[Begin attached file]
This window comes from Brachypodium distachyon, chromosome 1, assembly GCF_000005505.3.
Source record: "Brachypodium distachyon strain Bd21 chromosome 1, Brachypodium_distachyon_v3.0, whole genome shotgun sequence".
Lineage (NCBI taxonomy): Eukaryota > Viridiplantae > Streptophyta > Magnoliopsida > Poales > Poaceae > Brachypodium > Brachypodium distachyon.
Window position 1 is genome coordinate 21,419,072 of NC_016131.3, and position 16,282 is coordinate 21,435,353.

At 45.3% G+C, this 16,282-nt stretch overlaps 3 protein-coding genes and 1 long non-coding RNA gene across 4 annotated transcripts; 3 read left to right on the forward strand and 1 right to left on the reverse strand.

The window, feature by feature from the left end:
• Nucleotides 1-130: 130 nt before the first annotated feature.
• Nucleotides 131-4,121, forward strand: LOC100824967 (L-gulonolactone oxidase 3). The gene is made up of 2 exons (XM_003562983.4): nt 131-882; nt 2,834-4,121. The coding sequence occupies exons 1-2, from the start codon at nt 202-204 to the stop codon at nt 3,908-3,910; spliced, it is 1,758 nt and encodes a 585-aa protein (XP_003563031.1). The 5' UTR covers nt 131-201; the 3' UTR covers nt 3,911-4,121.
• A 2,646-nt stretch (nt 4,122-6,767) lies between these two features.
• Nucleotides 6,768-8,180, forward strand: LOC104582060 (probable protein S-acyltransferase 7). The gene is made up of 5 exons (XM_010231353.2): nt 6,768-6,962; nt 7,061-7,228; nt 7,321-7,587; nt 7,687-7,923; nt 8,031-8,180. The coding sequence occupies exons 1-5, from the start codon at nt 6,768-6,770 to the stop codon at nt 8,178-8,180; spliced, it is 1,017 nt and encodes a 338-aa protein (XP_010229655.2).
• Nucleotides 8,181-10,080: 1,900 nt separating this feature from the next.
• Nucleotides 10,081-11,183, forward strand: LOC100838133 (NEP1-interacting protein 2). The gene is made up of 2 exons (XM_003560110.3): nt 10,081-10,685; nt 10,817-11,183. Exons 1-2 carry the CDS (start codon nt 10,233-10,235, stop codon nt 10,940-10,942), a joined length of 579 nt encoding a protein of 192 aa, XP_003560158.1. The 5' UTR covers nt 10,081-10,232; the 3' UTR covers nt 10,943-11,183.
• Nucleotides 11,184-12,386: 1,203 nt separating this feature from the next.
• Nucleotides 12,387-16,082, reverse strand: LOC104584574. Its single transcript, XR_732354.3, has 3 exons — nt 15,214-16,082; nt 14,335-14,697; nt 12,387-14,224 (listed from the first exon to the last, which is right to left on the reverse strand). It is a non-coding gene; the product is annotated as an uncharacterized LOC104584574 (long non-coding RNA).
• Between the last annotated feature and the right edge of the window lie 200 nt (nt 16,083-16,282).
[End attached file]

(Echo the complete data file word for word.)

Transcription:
This window comes from Brachypodium distachyon, chromosome 1, assembly GCF_000005505.3.
Source record: "Brachypodium distachyon strain Bd21 chromosome 1, Brachypodium_distachyon_v3.0, whole genome shotgun sequence".
Lineage (NCBI taxonomy): Eukaryota > Viridiplantae > Streptophyta > Magnoliopsida > Poales > Poaceae > Brachypodium > Brachypodium distachyon.
Window position 1 is genome coordinate 21,419,072 of NC_016131.3, and position 16,282 is coordinate 21,435,353.

At 45.3% G+C, this 16,282-nt stretch overlaps 3 protein-coding genes and 1 long non-coding RNA gene across 4 annotated transcripts; 3 read left to right on the forward strand and 1 right to left on the reverse strand.

The window, feature by feature from the left end:
• Nucleotides 1-130: 130 nt before the first annotated feature.
• Nucleotides 131-4,121, forward strand: LOC100824967 (L-gulonolactone oxidase 3). The gene is made up of 2 exons (XM_003562983.4): nt 131-882; nt 2,834-4,121. The coding sequence occupies exons 1-2, from the start codon at nt 202-204 to the stop codon at nt 3,908-3,910; spliced, it is 1,758 nt and encodes a 585-aa protein (XP_003563031.1). The 5' UTR covers nt 131-201; the 3' UTR covers nt 3,911-4,121.
• A 2,646-nt stretch (nt 4,122-6,767) lies between these two features.
• Nucleotides 6,768-8,180, forward strand: LOC104582060 (probable protein S-acyltransferase 7). The gene is made up of 5 exons (XM_010231353.2): nt 6,768-6,962; nt 7,061-7,228; nt 7,321-7,587; nt 7,687-7,923; nt 8,031-8,180. The coding sequence occupies exons 1-5, from the start codon at nt 6,768-6,770 to the stop codon at nt 8,178-8,180; spliced, it is 1,017 nt and encodes a 338-aa protein (XP_010229655.2).
• Nucleotides 8,181-10,080: 1,900 nt separating this feature from the next.
• Nucleotides 10,081-11,183, forward strand: LOC100838133 (NEP1-interacting protein 2). The gene is made up of 2 exons (XM_003560110.3): nt 10,081-10,685; nt 10,817-11,183. Exons 1-2 carry the CDS (start codon nt 10,233-10,235, stop codon nt 10,940-10,942), a joined length of 579 nt encoding a protein of 192 aa, XP_003560158.1. The 5' UTR covers nt 10,081-10,232; the 3' UTR covers nt 10,943-11,183.
• Nucleotides 11,184-12,386: 1,203 nt separating this feature from the next.
• Nucleotides 12,387-16,082, reverse strand: LOC104584574. Its single transcript, XR_732354.3, has 3 exons — nt 15,214-16,082; nt 14,335-14,697; nt 12,387-14,224 (listed from the first exon to the last, which is right to left on the reverse strand). It is a non-coding gene; the product is annotated as an uncharacterized LOC104584574 (long non-coding RNA).
• Between the last annotated feature and the right edge of the window lie 200 nt (nt 16,083-16,282).